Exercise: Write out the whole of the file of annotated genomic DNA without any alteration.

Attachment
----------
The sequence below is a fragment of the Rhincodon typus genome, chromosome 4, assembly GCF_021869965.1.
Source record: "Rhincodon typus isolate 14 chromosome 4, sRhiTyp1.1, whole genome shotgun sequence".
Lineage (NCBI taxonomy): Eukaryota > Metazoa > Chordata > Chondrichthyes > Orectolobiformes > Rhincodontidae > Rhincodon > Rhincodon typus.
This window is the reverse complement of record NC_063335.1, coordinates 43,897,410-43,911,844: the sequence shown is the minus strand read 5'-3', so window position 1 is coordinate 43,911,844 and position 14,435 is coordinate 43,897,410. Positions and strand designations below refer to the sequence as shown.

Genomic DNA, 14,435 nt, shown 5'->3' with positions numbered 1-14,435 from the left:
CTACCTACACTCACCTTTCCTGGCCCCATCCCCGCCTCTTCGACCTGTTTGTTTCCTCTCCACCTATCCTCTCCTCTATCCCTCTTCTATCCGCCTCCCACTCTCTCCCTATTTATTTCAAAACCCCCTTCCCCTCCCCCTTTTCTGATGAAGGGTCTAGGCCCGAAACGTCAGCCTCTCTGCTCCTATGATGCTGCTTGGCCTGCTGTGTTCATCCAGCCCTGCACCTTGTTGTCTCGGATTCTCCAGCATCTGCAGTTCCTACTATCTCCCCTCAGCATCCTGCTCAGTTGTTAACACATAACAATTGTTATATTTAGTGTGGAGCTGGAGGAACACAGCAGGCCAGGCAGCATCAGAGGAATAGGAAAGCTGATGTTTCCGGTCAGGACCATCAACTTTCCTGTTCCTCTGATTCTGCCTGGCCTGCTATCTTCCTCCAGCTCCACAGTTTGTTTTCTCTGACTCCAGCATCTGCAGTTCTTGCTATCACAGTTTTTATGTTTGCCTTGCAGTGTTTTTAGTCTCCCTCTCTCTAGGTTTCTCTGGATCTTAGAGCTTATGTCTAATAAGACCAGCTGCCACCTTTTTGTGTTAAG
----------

The sequence below is a fragment of the Rhincodon typus genome, chromosome 4, assembly GCF_021869965.1.
Source record: "Rhincodon typus isolate 14 chromosome 4, sRhiTyp1.1, whole genome shotgun sequence".
Lineage (NCBI taxonomy): Eukaryota > Metazoa > Chordata > Chondrichthyes > Orectolobiformes > Rhincodontidae > Rhincodon > Rhincodon typus.
This window is the reverse complement of record NC_063335.1, coordinates 43,897,410-43,911,844: the sequence shown is the minus strand read 5'-3', so window position 1 is coordinate 43,911,844 and position 14,435 is coordinate 43,897,410. Positions and strand designations below refer to the sequence as shown.

Genomic DNA, 14,435 nt, shown 5'->3' with positions numbered 1-14,435 from the left:
CTACCTACACTCACCTTTCCTGGCCCCATCCCCGCCTCTTCGACCTGTTTGTTTCCTCTCCACCTATCCTCTCCTCTATCCCTCTTCTATCCGCCTCCCACTCTCTCCCTATTTATTTCAAAACCCCCTTCCCCTCCCCCTTTTCTGATGAAGGGTCTAGGCCCGAAACGTCAGCCTCTCTGCTCCTATGATGCTGCTTGGCCTGCTGTGTTCATCCAGCCCTGCACCTTGTTGTCTCGGATTCTCCAGCATCTGCAGTTCCTACTATCTCCCCTCAGCATCCTGCTCAGTTGTTAACACATAACAATTGTTATATTTAGTGTGGAGCTGGAGGAACACAGCAGGCCAGGCAGCATCAGAGGAATAGGAAAGCTGATGTTTCCGGTCAGGACCATCAACTTTCCTGTTCCTCTGATTCTGCCTGGCCTGCTATCTTCCTCCAGCTCCACAGTTTGTTTTCTCTGACTCCAGCATCTGCAGTTCTTGCTATCACAGTTTTTATGTTTGCCTTGCAGTGTTTTTAGTCTCCCTCTCTCTAGGTTTCTCTGGATCTTAGAGCTTATGTCTAATAAGACCAGCTGCCACCTTTTTGTGTTAAG